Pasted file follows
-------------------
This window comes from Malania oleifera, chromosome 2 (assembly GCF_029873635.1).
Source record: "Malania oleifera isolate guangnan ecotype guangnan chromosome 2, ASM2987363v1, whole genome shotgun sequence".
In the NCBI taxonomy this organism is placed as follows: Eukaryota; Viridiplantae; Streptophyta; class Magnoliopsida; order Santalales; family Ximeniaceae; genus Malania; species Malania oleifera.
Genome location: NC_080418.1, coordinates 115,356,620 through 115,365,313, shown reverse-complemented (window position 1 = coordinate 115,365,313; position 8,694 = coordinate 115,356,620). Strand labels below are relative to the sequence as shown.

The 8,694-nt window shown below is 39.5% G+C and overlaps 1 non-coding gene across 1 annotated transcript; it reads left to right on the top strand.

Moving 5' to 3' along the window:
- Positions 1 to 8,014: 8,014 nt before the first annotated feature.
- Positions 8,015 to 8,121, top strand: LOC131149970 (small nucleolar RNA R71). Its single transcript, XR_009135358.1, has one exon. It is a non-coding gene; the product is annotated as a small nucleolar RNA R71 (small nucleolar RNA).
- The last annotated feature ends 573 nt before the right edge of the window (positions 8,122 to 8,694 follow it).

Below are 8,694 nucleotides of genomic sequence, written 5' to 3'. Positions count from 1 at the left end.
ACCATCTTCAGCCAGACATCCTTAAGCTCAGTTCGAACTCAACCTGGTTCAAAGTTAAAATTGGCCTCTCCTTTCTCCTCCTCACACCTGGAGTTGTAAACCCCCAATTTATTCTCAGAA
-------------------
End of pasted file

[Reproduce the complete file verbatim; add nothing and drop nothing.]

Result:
This window comes from Malania oleifera, chromosome 2 (assembly GCF_029873635.1).
Source record: "Malania oleifera isolate guangnan ecotype guangnan chromosome 2, ASM2987363v1, whole genome shotgun sequence".
In the NCBI taxonomy this organism is placed as follows: Eukaryota; Viridiplantae; Streptophyta; class Magnoliopsida; order Santalales; family Ximeniaceae; genus Malania; species Malania oleifera.
Genome location: NC_080418.1, coordinates 115,356,620 through 115,365,313, shown reverse-complemented (window position 1 = coordinate 115,365,313; position 8,694 = coordinate 115,356,620). Strand labels below are relative to the sequence as shown.

The 8,694-nt window shown below is 39.5% G+C and overlaps 1 non-coding gene across 1 annotated transcript; it reads left to right on the top strand.

Moving 5' to 3' along the window:
- Positions 1 to 8,014: 8,014 nt before the first annotated feature.
- Positions 8,015 to 8,121, top strand: LOC131149970 (small nucleolar RNA R71). Its single transcript, XR_009135358.1, has one exon. It is a non-coding gene; the product is annotated as a small nucleolar RNA R71 (small nucleolar RNA).
- The last annotated feature ends 573 nt before the right edge of the window (positions 8,122 to 8,694 follow it).

Below are 8,694 nucleotides of genomic sequence, written 5' to 3'. Positions count from 1 at the left end.
ACCATCTTCAGCCAGACATCCTTAAGCTCAGTTCGAACTCAACCTGGTTCAAAGTTAAAATTGGCCTCTCCTTTCTCCTCCTCACACCTGGAGTTGTAAACCCCCAATTTATTCTCAGAA